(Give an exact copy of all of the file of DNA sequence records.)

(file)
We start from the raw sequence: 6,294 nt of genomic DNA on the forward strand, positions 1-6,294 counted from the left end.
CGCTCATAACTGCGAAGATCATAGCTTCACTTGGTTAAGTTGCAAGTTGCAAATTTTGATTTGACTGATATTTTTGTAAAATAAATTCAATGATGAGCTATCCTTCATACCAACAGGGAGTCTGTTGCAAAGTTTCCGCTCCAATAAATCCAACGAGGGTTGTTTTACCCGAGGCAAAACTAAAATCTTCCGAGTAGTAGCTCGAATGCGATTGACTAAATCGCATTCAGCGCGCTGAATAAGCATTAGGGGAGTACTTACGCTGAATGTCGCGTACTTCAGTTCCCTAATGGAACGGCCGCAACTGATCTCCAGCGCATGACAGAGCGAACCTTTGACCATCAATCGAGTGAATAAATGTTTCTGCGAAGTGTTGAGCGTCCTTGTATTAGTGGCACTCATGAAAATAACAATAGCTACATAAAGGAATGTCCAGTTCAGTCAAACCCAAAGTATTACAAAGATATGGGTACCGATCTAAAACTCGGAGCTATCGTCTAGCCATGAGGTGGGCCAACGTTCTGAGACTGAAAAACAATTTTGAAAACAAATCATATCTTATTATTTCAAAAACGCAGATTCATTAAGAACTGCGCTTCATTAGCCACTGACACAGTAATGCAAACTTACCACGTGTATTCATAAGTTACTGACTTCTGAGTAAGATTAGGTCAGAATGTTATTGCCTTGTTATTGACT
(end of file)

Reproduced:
We start from the raw sequence: 6,294 nt of genomic DNA on the forward strand, positions 1-6,294 counted from the left end.
CGCTCATAACTGCGAAGATCATAGCTTCACTTGGTTAAGTTGCAAGTTGCAAATTTTGATTTGACTGATATTTTTGTAAAATAAATTCAATGATGAGCTATCCTTCATACCAACAGGGAGTCTGTTGCAAAGTTTCCGCTCCAATAAATCCAACGAGGGTTGTTTTACCCGAGGCAAAACTAAAATCTTCCGAGTAGTAGCTCGAATGCGATTGACTAAATCGCATTCAGCGCGCTGAATAAGCATTAGGGGAGTACTTACGCTGAATGTCGCGTACTTCAGTTCCCTAATGGAACGGCCGCAACTGATCTCCAGCGCATGACAGAGCGAACCTTTGACCATCAATCGAGTGAATAAATGTTTCTGCGAAGTGTTGAGCGTCCTTGTATTAGTGGCACTCATGAAAATAACAATAGCTACATAAAGGAATGTCCAGTTCAGTCAAACCCAAAGTATTACAAAGATATGGGTACCGATCTAAAACTCGGAGCTATCGTCTAGCCATGAGGTGGGCCAACGTTCTGAGACTGAAAAACAATTTTGAAAACAAATCATATCTTATTATTTCAAAAACGCAGATTCATTAAGAACTGCGCTTCATTAGCCACTGACACAGTAATGCAAACTTACCACGTGTATTCATAAGTTACTGACTTCTGAGTAAGATTAGGTCAGAATGTTATTGCCTTGTTATTGACT